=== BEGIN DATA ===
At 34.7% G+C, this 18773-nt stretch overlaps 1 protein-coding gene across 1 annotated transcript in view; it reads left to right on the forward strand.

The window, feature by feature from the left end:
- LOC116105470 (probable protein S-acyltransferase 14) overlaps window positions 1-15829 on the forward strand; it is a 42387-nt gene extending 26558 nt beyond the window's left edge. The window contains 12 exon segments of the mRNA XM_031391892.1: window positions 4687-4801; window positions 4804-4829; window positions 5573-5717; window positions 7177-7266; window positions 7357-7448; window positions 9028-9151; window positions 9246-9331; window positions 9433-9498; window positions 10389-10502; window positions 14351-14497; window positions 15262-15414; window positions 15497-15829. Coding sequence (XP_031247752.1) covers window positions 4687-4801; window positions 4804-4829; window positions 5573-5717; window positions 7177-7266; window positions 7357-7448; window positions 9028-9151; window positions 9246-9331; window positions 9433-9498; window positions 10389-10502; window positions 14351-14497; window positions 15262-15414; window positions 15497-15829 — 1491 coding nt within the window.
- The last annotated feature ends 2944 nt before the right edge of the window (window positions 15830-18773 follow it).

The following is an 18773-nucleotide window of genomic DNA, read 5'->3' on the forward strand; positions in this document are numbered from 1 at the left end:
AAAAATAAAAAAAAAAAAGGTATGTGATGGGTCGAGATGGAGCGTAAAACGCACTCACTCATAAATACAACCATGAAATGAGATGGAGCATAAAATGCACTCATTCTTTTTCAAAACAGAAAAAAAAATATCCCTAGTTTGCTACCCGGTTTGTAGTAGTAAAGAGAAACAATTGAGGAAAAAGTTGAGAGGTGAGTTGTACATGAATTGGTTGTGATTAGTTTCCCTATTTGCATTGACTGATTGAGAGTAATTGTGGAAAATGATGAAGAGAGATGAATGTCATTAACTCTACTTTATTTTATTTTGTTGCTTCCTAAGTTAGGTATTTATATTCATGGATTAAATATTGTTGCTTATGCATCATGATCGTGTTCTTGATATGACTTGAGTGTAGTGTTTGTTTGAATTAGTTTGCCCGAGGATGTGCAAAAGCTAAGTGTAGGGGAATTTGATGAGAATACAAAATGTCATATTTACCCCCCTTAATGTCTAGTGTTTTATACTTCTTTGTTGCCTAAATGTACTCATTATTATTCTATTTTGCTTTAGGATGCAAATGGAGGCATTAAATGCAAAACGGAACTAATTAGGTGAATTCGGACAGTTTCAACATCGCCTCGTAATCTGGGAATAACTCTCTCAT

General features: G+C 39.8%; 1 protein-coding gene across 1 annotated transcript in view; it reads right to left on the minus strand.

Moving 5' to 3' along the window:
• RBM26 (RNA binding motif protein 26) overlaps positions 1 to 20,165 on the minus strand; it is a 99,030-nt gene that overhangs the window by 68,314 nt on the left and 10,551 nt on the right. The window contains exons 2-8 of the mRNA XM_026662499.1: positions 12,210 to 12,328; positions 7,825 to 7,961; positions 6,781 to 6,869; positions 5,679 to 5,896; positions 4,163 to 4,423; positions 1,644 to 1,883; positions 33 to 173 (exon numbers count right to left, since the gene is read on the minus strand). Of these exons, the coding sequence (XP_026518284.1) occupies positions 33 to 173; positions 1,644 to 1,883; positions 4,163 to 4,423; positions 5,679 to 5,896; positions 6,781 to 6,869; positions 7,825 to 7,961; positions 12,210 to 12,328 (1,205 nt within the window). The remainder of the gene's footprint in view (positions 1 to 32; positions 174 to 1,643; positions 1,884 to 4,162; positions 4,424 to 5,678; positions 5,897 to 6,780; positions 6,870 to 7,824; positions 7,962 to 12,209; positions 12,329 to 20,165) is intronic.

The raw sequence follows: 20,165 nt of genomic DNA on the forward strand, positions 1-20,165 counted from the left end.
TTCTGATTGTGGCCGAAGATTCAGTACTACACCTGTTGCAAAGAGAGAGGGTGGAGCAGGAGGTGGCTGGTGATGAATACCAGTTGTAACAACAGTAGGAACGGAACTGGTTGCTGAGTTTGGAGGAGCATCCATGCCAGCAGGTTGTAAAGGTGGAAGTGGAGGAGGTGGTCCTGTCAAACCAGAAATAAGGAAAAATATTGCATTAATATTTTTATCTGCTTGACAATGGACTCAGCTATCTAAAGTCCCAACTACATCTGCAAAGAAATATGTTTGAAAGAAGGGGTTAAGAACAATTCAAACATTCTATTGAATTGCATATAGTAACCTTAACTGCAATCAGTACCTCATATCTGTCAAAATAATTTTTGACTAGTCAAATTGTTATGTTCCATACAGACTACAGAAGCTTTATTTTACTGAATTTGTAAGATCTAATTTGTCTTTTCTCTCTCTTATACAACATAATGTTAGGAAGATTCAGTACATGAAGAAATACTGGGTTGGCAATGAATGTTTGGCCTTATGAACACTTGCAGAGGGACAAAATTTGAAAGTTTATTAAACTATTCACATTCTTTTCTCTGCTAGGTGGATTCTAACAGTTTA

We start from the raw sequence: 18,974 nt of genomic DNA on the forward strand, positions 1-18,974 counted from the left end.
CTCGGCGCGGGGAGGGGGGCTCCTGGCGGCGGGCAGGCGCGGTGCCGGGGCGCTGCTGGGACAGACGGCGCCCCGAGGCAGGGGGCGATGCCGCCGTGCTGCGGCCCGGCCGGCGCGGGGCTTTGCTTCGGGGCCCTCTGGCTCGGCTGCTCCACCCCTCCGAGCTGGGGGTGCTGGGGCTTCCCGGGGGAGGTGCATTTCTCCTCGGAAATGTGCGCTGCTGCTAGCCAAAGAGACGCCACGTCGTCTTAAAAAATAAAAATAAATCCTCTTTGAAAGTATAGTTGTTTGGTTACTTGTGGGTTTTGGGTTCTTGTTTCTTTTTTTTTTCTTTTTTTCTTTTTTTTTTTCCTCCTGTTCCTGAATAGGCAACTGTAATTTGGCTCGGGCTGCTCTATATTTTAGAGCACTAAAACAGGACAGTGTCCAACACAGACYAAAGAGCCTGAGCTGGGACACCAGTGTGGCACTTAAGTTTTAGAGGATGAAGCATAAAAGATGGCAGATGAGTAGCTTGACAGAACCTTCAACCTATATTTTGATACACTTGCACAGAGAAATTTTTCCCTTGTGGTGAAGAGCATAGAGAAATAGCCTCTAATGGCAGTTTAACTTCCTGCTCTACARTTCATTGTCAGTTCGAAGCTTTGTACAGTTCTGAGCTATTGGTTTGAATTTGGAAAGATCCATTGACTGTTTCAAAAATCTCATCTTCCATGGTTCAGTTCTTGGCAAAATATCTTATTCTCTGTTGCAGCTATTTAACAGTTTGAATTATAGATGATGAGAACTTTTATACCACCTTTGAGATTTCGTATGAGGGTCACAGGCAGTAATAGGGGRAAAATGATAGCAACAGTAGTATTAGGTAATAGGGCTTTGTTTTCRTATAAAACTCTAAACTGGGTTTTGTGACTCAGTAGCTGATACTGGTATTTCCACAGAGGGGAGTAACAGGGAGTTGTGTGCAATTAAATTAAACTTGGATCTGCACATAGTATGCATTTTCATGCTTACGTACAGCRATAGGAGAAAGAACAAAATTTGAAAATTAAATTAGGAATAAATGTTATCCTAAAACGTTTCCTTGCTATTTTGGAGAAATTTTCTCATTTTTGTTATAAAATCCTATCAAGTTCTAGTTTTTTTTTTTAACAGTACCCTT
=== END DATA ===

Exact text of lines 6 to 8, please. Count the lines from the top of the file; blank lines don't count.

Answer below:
AAAAATAAAAAAAAAAAAGGTATGTGATGGGTCGAGATGGAGCGTAAAACGCACTCACTCATAAATACAACCATGAAATGAGATGGAGCATAAAATGCACTCATTCTTTTTCAAAACAGAAAAAAAAATATCCCTAGTTTGCTACCCGGTTTGTAGTAGTAAAGAGAAACAATTGAGGAAAAAGTTGAGAGGTGAGTTGTACATGAATTGGTTGTGATTAGTTTCCCTATTTGCATTGACTGATTGAGAGTAATTGTGGAAAATGATGAAGAGAGATGAATGTCATTAACTCTACTTTATTTTATTTTGTTGCTTCCTAAGTTAGGTATTTATATTCATGGATTAAATATTGTTGCTTATGCATCATGATCGTGTTCTTGATATGACTTGAGTGTAGTGTTTGTTTGAATTAGTTTGCCCGAGGATGTGCAAAAGCTAAGTGTAGGGGAATTTGATGAGAATACAAAATGTCATATTTACCCCCCTTAATGTCTAGTGTTTTATACTTCTTTGTTGCCTAAATGTACTCATTATTATTCTATTTTGCTTTAGGATGCAAATGGAGGCATTAAATGCAAAACGGAACTAATTAGGTGAATTCGGACAGTTTCAACATCGCCTCGTAATCTGGGAATAACTCTCTCAT

General features: G+C 39.8%; 1 protein-coding gene across 1 annotated transcript in view; it reads right to left on the minus strand.

Moving 5' to 3' along the window: